- A new method called MicroColonyChip can precisely evaluate chemical effects on cell survival much faster than existing gold-standard techniques.
- It allows scientists to observe ultra-fine changes in cell survival.
All diseases are disruptions at the cellular level. To treat them, it’s important to know its cause. To know the cause of a disease, it’s important to understand how individual cells change under certain conditions.
Analyzing the effects of toxic compounds on different kinds of cells is necessary for creating drugs. Each drug is designed to destroy specific target cells. In recent decades, scientists have greatly enhanced their potential for identifying molecular anomalies responsible for several diseases, including some genetically complex diseases.
This has been made possible by analyzing the survival rates of cells. Today, we have several state-of-the-art techniques that measure cells survival with unprecedented accuracy. However, most of them involve complex and time-consuming processes.
To address these issues, MIT researchers have developed a new toxicity test that can precisely evaluate chemical effects on cell survival much faster than existing techniques. It could help academic scientists and pharmaceutical companies examine new drugs more quickly.
Colony formation assay (CFA) is the best available method for examining cell survival, in which cell colonies are grown in tissue culture dishes for 2 to 3 weeks. During this period, cells are usually exposed to radiation or chemical compounds. Then, one needs to count the number of colonies (which takes hours) to determine the effects of chemicals on cells.
Also, the counting process requires a lot of attention because a researcher has to constantly decide which one is a colony and which one is debris. Since this technique requires massive amounts of cell growth media (thus a large number of compounds have to be tested), a few scientists have stopped using CFA.
They have switched to other techniques — such as CellTiter-Glo and XTT — that are faster but not as sensitive and precise as the CFA. These tests inspect the mitochondrial function rather than measuring cell growth directly.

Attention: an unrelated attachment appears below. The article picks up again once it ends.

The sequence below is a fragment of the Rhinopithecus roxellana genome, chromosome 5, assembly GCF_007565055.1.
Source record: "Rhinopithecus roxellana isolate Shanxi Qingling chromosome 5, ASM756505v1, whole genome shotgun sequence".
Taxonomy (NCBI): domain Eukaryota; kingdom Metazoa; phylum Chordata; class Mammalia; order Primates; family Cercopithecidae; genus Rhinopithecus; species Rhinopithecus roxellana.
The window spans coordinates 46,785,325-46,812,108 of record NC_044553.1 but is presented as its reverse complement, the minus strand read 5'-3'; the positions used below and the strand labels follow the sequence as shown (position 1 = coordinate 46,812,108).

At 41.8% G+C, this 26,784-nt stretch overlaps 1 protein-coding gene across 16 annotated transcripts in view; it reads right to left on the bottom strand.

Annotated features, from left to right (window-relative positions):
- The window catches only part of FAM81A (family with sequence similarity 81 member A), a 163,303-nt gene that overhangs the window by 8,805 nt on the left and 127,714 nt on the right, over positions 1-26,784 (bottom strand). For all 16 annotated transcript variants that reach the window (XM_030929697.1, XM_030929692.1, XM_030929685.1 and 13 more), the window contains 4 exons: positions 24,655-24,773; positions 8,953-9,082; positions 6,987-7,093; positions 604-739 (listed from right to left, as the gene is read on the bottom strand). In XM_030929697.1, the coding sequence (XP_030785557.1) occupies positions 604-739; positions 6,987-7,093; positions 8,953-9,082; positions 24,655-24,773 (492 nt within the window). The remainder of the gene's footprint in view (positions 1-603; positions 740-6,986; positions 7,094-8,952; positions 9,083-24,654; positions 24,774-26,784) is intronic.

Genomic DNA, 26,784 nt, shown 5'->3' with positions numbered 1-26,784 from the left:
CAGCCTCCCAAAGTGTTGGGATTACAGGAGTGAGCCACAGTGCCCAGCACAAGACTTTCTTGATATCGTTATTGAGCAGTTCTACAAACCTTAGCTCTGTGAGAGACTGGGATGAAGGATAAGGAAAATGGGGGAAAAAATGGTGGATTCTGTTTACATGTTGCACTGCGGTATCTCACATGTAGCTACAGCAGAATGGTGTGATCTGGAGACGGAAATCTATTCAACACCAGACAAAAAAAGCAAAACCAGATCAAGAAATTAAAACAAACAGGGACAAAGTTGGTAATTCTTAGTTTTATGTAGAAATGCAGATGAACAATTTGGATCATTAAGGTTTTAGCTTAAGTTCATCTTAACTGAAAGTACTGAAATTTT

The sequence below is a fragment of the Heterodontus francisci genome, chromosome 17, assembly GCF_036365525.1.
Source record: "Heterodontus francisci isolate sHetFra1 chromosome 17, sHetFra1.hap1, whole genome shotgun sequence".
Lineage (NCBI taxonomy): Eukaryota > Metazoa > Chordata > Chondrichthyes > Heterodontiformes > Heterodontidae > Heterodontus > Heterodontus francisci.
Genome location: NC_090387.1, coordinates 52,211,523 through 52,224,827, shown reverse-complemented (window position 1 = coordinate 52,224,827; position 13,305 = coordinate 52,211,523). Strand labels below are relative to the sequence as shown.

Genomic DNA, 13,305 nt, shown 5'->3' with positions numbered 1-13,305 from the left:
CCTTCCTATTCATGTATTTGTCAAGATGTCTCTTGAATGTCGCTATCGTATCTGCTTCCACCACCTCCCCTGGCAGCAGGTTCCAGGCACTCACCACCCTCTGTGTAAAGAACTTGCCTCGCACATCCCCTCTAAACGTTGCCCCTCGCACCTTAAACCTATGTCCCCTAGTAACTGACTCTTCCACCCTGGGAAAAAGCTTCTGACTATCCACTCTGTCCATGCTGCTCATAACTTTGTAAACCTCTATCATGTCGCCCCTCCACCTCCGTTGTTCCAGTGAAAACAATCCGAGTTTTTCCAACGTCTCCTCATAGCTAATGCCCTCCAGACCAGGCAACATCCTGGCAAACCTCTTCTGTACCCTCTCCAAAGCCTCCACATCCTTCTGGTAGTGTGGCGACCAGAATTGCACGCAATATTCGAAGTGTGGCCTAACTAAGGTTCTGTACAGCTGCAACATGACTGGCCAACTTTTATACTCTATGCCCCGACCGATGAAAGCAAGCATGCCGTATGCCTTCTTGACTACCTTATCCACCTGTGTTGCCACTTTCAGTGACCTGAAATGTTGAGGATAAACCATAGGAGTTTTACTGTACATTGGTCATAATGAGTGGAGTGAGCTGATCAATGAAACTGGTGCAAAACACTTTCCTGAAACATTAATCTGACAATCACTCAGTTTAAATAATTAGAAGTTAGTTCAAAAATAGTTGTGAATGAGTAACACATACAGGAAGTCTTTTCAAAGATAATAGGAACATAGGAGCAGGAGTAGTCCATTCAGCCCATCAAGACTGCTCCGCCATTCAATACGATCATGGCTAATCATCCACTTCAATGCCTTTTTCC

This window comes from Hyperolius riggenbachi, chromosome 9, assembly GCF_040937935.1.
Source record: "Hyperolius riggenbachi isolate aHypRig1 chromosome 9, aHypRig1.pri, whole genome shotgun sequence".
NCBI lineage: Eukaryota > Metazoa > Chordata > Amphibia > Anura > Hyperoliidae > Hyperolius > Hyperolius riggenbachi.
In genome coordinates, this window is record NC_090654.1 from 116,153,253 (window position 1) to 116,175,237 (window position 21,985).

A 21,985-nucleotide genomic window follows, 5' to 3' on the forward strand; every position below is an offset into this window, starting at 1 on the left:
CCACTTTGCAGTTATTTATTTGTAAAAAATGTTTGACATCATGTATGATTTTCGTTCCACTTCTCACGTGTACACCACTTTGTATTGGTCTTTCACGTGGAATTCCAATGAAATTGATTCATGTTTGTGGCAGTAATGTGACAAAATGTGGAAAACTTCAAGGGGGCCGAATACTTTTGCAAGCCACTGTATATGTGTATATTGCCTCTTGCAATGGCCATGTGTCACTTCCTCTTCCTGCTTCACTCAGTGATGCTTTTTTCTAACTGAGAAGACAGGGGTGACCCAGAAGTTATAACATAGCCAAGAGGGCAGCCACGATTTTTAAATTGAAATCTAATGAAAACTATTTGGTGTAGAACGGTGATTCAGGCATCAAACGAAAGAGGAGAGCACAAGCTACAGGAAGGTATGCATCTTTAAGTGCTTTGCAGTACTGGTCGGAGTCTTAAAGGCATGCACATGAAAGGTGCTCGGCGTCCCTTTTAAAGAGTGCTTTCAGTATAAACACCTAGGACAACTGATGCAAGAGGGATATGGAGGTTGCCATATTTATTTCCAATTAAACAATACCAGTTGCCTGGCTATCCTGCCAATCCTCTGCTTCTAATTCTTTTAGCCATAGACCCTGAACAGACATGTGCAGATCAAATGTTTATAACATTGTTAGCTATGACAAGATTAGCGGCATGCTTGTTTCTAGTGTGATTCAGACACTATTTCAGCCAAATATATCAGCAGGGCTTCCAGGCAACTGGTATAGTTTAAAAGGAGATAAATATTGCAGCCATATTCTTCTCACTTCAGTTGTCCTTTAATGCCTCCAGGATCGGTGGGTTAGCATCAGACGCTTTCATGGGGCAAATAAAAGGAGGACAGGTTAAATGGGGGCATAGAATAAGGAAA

MicroColonyChip: The New Method
The MIT researchers wanted to formulate a method that could yield effective results in days (instead of weeks) without compromising with sensitivity and accuracy levels. They built MicroColonyChip that contains tiny wells on a plate.
Both processed and unprocessed cells are placed into tiny wells, where they start to produce small colonies in grids. After a few days, scientists can image the fluorescently labeled DNA of cells, using a conventional microscope.
Fluorescently labeled DNA | Courtesy of researchers
They don’t need to manually count the amount of fluorescent DNA, as researchers have developed a software program that evaluates the cell growth in each well. Furthermore, the toxicity of chemical compound(s) can be determined by comparing the growth of processed and unprocessed cells.
The team tested their method against CFA and discovered that the outcomes were almost identical. They also compared it with other popular toxicity tests (CellTiter-Glo and XTT) that are used by many drug companies.
CellTiter-Glo analyzes intracellular levels of adenosine triphosphate (molecules used to store and transport chemical energy within cells), whereas XTT examines the ability of cells to break down tetrazolium, an important step in cellular metabolism.
The results showed that MicroColonyChip is as sensitive as CellTiter-Glo and much more sensitive than XTT, thus it allows you to observe ultra-fine alterations in cell survival.
The team was able to analyze the effects of two toxic drugs used in chemotherapy and discovered that MicroColonyChip could precisely recreate the outcomes obtained using CFA. The next plan is to test this method for a variety of other drugs and cells.